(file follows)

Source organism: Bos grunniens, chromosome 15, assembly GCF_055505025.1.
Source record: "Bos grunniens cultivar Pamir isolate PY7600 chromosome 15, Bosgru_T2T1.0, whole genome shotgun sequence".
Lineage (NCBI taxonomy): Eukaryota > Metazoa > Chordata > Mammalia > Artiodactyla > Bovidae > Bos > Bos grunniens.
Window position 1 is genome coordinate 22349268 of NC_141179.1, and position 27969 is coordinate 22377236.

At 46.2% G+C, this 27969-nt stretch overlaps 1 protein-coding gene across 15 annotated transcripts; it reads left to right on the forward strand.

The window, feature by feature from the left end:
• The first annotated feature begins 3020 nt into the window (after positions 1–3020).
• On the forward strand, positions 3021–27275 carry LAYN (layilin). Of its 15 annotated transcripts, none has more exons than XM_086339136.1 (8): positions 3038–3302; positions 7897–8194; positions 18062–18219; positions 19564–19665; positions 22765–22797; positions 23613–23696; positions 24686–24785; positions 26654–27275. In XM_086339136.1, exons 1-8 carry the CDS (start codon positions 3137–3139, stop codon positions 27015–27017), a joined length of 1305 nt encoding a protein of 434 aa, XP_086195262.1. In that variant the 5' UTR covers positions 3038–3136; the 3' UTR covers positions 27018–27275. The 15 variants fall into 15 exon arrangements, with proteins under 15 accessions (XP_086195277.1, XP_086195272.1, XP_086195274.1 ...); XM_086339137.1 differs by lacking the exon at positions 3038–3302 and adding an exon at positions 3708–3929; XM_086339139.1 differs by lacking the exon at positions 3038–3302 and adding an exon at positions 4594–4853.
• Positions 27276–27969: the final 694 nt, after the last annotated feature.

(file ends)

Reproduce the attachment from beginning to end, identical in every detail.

Source organism: Bos grunniens, chromosome 15, assembly GCF_055505025.1.
Source record: "Bos grunniens cultivar Pamir isolate PY7600 chromosome 15, Bosgru_T2T1.0, whole genome shotgun sequence".
Lineage (NCBI taxonomy): Eukaryota > Metazoa > Chordata > Mammalia > Artiodactyla > Bovidae > Bos > Bos grunniens.
Window position 1 is genome coordinate 22349268 of NC_141179.1, and position 27969 is coordinate 22377236.

At 46.2% G+C, this 27969-nt stretch overlaps 1 protein-coding gene across 15 annotated transcripts; it reads left to right on the forward strand.

The window, feature by feature from the left end:
• The first annotated feature begins 3020 nt into the window (after positions 1–3020).
• On the forward strand, positions 3021–27275 carry LAYN (layilin). Of its 15 annotated transcripts, none has more exons than XM_086339136.1 (8): positions 3038–3302; positions 7897–8194; positions 18062–18219; positions 19564–19665; positions 22765–22797; positions 23613–23696; positions 24686–24785; positions 26654–27275. In XM_086339136.1, exons 1-8 carry the CDS (start codon positions 3137–3139, stop codon positions 27015–27017), a joined length of 1305 nt encoding a protein of 434 aa, XP_086195262.1. In that variant the 5' UTR covers positions 3038–3136; the 3' UTR covers positions 27018–27275. The 15 variants fall into 15 exon arrangements, with proteins under 15 accessions (XP_086195277.1, XP_086195272.1, XP_086195274.1 ...); XM_086339137.1 differs by lacking the exon at positions 3038–3302 and adding an exon at positions 3708–3929; XM_086339139.1 differs by lacking the exon at positions 3038–3302 and adding an exon at positions 4594–4853.
• Positions 27276–27969: the final 694 nt, after the last annotated feature.